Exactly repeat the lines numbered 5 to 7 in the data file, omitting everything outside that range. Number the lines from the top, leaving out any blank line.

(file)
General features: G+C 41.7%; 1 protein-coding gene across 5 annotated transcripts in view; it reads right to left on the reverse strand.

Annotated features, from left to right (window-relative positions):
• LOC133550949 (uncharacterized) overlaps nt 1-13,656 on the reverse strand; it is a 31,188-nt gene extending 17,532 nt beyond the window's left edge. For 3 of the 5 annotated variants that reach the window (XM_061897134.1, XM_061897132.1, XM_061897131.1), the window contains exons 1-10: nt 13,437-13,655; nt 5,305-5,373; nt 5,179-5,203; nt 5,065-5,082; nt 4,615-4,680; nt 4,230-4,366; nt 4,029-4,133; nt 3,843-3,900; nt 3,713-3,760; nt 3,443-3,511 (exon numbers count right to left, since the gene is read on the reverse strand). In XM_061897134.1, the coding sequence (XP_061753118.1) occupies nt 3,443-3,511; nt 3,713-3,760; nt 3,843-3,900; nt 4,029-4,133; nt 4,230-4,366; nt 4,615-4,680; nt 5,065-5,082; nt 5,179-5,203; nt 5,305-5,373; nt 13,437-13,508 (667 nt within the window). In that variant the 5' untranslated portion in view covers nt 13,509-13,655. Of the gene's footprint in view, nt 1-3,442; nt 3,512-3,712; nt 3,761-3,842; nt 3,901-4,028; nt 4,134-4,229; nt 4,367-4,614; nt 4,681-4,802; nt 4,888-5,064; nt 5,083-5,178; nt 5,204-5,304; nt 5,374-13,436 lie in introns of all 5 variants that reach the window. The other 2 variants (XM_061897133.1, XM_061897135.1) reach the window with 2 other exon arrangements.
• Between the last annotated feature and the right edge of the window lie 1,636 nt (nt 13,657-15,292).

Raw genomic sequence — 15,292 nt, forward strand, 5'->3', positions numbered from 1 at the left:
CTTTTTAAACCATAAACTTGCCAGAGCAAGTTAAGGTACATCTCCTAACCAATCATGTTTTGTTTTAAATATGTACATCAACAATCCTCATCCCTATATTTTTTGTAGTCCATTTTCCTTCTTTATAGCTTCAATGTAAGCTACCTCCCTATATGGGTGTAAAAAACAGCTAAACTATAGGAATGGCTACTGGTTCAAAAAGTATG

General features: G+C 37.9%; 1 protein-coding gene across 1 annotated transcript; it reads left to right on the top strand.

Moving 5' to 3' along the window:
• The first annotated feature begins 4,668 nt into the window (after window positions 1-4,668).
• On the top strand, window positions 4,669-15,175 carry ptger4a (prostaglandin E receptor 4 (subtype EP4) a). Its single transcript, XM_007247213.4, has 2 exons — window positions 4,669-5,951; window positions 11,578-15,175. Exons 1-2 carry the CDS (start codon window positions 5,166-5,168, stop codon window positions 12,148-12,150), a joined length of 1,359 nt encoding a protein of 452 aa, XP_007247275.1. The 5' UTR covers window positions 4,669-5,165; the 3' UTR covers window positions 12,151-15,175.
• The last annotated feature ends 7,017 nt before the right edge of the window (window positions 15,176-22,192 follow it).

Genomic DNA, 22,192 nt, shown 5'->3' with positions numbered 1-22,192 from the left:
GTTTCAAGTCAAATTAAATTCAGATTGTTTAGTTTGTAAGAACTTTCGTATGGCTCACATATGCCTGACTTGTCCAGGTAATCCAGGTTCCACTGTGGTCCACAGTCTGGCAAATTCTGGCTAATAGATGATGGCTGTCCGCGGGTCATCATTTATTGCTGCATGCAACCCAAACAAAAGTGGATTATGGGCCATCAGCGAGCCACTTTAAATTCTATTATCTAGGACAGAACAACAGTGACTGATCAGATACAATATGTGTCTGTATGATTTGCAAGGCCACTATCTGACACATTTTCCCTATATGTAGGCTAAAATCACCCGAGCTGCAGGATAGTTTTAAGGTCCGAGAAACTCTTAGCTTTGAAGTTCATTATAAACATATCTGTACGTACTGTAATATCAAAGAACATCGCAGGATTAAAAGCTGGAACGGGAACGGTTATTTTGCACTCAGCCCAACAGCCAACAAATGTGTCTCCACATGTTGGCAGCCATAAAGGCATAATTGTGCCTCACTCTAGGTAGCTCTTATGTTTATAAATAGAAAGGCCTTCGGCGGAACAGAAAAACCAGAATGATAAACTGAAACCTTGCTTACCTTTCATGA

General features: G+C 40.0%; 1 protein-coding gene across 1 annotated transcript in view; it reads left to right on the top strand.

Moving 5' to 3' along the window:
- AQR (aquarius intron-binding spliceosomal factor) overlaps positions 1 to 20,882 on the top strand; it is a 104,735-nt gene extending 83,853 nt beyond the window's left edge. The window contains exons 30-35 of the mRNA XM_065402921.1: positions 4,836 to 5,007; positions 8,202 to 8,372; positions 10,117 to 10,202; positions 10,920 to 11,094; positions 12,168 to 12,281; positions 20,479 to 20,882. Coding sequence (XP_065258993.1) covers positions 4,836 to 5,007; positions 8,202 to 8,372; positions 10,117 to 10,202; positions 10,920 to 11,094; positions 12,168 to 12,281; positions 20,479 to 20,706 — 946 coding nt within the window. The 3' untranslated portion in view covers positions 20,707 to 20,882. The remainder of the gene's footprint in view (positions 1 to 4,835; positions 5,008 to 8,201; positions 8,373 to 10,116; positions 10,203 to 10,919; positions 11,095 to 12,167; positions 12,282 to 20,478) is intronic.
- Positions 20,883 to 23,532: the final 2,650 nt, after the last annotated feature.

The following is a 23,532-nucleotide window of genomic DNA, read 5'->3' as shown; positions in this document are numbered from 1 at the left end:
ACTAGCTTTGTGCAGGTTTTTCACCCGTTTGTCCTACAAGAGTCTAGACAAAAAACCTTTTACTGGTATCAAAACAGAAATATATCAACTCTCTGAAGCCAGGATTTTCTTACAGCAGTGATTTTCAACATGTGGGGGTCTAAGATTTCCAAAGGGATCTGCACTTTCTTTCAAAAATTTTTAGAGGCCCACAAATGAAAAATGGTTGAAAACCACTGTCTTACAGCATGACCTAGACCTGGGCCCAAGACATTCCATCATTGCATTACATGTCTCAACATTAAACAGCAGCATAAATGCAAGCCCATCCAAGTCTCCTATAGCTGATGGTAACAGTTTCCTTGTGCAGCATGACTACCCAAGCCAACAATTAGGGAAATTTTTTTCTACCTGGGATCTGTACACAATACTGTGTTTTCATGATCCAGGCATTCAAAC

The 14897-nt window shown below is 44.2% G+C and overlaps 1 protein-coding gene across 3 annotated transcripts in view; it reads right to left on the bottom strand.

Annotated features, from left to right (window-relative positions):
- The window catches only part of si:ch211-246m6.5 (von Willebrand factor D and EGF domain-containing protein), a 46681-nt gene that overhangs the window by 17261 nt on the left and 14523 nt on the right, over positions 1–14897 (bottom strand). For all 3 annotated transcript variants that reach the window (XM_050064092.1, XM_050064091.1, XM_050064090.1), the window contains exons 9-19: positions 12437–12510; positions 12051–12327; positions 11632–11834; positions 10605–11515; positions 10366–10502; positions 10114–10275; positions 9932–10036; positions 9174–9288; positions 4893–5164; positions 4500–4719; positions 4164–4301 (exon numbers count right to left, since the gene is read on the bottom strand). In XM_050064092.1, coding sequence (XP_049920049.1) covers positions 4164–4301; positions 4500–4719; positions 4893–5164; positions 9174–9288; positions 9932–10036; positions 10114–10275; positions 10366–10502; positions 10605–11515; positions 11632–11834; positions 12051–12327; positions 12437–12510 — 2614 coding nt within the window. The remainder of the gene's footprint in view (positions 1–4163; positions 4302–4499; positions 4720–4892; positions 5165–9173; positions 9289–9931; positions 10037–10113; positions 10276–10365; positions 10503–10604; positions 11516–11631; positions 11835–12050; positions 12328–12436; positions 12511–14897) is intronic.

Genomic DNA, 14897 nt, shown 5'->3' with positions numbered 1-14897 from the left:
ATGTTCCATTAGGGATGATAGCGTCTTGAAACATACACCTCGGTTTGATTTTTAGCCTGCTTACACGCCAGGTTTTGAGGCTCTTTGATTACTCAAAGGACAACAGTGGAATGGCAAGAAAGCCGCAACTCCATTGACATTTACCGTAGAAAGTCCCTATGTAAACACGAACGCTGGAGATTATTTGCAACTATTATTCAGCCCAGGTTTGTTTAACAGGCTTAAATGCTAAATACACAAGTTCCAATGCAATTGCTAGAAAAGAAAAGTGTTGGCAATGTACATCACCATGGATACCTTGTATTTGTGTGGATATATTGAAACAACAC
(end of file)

Raw genomic sequence — 15,292 nt, forward strand, 5'->3', positions numbered from 1 at the left:
CTTTTTAAACCATAAACTTGCCAGAGCAAGTTAAGGTACATCTCCTAACCAATCATGTTTTGTTTTAAATATGTACATCAACAATCCTCATCCCTATATTTTTTGTAGTCCATTTTCCTTCTTTATAGCTTCAATGTAAGCTACCTCCCTATATGGGTGTAAAAAACAGCTAAACTATAGGAATGGCTACTGGTTCAAAAAGTATG

General features: G+C 37.9%; 1 protein-coding gene across 1 annotated transcript; it reads left to right on the top strand.